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J Cell Biol. 2003 Oct 27;163(2):327-37. Epub 2003 Oct 20.

Loss of keratin 6 (K6) proteins reveals a function for intermediate filaments during wound repair.

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  • 1Department of Biological Chemistry, The Johns Hopkins University School of Medicine, Baltimore, MD 21205, USA.

Abstract

The ability to heal wounds is vital to all organisms. In mammalian tissues, alterations in intermediate filament (IF) gene expression represent an early reaction of cells surviving injury. We investigated the role of keratin IFs during the epithelialization of skin wounds using a keratin 6alpha and 6beta (K6alpha/K6beta)-null mouse model. In skin explant culture, null keratinocytes exhibit an enhanced epithelialization potential due to increased migration. The extent of the phenotype is strain dependent, and is accompanied by alterations in keratin IF and F-actin organization. However, in wounded skin in vivo, null keratinocytes rupture as they attempt to migrate under the blood clot. Fragility of the K6alpha/K6beta-null epidermis is confirmed when applying trauma to chemically treated skin. We propose that the alterations in IF gene expression after tissue injury foster a compromise between the need to display the cellular pliability necessary for timely migration and the requirement for resilience sufficient to withstand the rigors of a wound site.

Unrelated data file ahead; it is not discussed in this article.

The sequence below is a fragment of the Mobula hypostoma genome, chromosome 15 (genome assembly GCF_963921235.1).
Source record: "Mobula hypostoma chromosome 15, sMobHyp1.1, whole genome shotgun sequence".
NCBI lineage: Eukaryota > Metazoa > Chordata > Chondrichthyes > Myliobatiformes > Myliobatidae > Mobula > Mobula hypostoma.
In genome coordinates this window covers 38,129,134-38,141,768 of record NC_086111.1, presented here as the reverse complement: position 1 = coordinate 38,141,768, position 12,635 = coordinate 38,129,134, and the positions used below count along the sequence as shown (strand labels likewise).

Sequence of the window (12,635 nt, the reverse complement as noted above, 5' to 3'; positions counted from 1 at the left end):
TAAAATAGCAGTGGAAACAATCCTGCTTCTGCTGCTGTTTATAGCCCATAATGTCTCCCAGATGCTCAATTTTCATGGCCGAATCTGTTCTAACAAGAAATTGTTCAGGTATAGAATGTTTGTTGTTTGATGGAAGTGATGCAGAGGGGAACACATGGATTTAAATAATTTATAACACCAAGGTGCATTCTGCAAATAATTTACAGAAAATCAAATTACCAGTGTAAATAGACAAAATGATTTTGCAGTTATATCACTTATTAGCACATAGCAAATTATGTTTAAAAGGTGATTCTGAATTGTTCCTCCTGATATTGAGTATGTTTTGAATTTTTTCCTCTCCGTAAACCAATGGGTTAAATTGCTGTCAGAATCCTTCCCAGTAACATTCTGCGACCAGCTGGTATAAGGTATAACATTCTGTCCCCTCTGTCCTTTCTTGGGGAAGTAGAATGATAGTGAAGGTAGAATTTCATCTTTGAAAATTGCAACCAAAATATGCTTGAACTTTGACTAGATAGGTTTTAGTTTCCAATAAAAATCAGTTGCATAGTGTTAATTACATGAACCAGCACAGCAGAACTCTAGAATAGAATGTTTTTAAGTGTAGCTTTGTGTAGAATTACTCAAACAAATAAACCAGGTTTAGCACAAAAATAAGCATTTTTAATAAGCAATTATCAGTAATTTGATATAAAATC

PMID:
14568992
PMCID:
PMC2173512
DOI:
10.1083/jcb.200305032
[PubMed - indexed for MEDLINE]
Free PMC Article
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